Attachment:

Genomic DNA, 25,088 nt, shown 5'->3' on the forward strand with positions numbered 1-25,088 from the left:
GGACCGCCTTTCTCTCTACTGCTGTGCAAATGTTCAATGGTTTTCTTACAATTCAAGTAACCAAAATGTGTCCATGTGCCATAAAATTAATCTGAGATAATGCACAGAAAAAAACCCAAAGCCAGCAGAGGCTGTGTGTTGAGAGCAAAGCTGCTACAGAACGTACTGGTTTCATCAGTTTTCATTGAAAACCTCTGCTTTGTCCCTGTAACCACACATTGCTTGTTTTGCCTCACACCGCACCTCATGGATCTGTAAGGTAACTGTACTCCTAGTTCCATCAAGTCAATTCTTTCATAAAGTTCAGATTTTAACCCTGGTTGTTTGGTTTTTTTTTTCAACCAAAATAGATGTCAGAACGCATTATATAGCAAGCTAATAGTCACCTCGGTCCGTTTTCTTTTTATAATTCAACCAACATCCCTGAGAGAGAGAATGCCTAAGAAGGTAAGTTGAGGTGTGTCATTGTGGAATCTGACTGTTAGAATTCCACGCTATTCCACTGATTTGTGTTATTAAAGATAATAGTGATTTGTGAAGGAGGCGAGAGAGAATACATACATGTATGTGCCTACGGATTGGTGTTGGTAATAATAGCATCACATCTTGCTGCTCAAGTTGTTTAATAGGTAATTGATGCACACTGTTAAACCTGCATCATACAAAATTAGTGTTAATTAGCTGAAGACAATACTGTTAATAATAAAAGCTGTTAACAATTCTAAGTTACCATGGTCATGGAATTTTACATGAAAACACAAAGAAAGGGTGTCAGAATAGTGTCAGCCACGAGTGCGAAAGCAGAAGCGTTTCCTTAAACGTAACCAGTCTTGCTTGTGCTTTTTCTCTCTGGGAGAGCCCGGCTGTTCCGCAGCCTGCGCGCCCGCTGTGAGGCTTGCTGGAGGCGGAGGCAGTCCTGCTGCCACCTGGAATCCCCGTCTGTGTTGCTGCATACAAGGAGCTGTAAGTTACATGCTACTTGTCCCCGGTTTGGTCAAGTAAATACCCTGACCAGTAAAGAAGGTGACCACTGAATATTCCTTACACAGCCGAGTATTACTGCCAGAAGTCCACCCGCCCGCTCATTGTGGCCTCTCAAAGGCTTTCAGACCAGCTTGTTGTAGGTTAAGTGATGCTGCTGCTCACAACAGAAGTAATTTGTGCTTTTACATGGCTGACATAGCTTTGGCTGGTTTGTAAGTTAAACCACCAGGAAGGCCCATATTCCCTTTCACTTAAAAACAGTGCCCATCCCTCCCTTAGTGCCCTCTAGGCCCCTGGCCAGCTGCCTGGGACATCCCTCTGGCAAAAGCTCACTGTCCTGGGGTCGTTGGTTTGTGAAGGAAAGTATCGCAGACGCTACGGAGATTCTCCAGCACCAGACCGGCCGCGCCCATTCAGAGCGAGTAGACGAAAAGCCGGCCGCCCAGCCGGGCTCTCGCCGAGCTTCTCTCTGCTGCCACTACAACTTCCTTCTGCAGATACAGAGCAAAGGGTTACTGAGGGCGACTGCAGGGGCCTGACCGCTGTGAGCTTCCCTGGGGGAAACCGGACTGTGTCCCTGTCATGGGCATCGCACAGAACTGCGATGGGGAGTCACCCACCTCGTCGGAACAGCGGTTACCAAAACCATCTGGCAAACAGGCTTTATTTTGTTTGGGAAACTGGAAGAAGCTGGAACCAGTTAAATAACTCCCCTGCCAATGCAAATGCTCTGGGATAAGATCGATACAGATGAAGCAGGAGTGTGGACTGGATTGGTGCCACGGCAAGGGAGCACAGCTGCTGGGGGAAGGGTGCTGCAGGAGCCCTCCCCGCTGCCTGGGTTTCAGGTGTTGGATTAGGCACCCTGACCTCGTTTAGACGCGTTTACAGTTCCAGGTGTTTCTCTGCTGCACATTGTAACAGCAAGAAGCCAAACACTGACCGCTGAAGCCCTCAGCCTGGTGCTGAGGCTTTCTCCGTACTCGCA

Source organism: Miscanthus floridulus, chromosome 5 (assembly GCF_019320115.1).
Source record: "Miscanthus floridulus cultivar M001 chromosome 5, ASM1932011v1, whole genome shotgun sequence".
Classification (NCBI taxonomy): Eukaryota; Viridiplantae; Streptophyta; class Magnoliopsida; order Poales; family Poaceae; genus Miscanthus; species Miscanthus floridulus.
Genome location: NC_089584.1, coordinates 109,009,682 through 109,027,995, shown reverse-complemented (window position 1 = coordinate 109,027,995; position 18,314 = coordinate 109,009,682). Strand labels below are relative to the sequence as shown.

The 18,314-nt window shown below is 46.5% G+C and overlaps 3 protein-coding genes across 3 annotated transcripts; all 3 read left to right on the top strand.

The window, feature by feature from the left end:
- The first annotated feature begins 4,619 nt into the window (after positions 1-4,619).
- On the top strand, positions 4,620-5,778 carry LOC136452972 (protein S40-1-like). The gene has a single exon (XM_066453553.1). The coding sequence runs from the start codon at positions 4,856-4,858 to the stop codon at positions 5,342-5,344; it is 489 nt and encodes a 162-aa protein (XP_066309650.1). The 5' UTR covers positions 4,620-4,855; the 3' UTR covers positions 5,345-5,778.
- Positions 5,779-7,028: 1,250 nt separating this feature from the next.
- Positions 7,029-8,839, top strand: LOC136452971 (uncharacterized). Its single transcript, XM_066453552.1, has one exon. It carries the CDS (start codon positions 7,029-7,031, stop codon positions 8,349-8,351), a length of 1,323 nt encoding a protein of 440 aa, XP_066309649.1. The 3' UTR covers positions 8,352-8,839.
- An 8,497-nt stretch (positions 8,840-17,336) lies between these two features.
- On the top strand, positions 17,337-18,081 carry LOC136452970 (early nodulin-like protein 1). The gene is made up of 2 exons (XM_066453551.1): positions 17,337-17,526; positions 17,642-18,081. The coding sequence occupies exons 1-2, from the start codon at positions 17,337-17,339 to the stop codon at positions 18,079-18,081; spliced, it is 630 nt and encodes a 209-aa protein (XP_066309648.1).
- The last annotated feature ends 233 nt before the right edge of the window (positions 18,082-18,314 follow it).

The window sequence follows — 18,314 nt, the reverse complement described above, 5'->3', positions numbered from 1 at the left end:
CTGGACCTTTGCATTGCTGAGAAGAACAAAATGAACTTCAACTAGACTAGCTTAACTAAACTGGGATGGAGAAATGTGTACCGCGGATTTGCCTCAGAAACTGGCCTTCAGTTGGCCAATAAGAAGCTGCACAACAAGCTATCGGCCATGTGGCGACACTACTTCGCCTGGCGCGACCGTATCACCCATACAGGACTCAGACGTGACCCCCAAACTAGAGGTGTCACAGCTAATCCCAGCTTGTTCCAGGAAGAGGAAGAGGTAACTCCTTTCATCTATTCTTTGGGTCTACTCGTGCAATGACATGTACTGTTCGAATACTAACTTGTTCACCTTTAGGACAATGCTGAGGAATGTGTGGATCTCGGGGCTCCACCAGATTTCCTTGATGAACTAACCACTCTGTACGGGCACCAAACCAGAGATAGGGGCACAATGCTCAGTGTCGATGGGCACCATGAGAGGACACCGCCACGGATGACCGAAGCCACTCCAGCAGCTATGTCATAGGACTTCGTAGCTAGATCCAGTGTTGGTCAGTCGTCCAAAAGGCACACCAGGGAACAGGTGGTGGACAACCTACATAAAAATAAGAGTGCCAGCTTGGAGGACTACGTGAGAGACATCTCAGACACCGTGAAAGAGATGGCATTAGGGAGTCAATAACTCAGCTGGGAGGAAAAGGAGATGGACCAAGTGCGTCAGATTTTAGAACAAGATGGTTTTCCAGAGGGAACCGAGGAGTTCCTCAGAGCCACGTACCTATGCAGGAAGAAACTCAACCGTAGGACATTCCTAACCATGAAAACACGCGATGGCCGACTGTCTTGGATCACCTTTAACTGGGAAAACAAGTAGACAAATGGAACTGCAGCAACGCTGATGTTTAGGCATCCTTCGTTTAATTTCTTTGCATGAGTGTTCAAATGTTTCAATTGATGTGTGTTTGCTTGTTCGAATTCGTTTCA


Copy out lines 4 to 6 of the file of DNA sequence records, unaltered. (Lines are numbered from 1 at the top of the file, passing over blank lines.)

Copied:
Source record: "Miscanthus floridulus cultivar M001 chromosome 5, ASM1932011v1, whole genome shotgun sequence".
Classification (NCBI taxonomy): Eukaryota; Viridiplantae; Streptophyta; class Magnoliopsida; order Poales; family Poaceae; genus Miscanthus; species Miscanthus floridulus.
Genome location: NC_089584.1, coordinates 109,009,682 through 109,027,995, shown reverse-complemented (window position 1 = coordinate 109,027,995; position 18,314 = coordinate 109,009,682). Strand labels below are relative to the sequence as shown.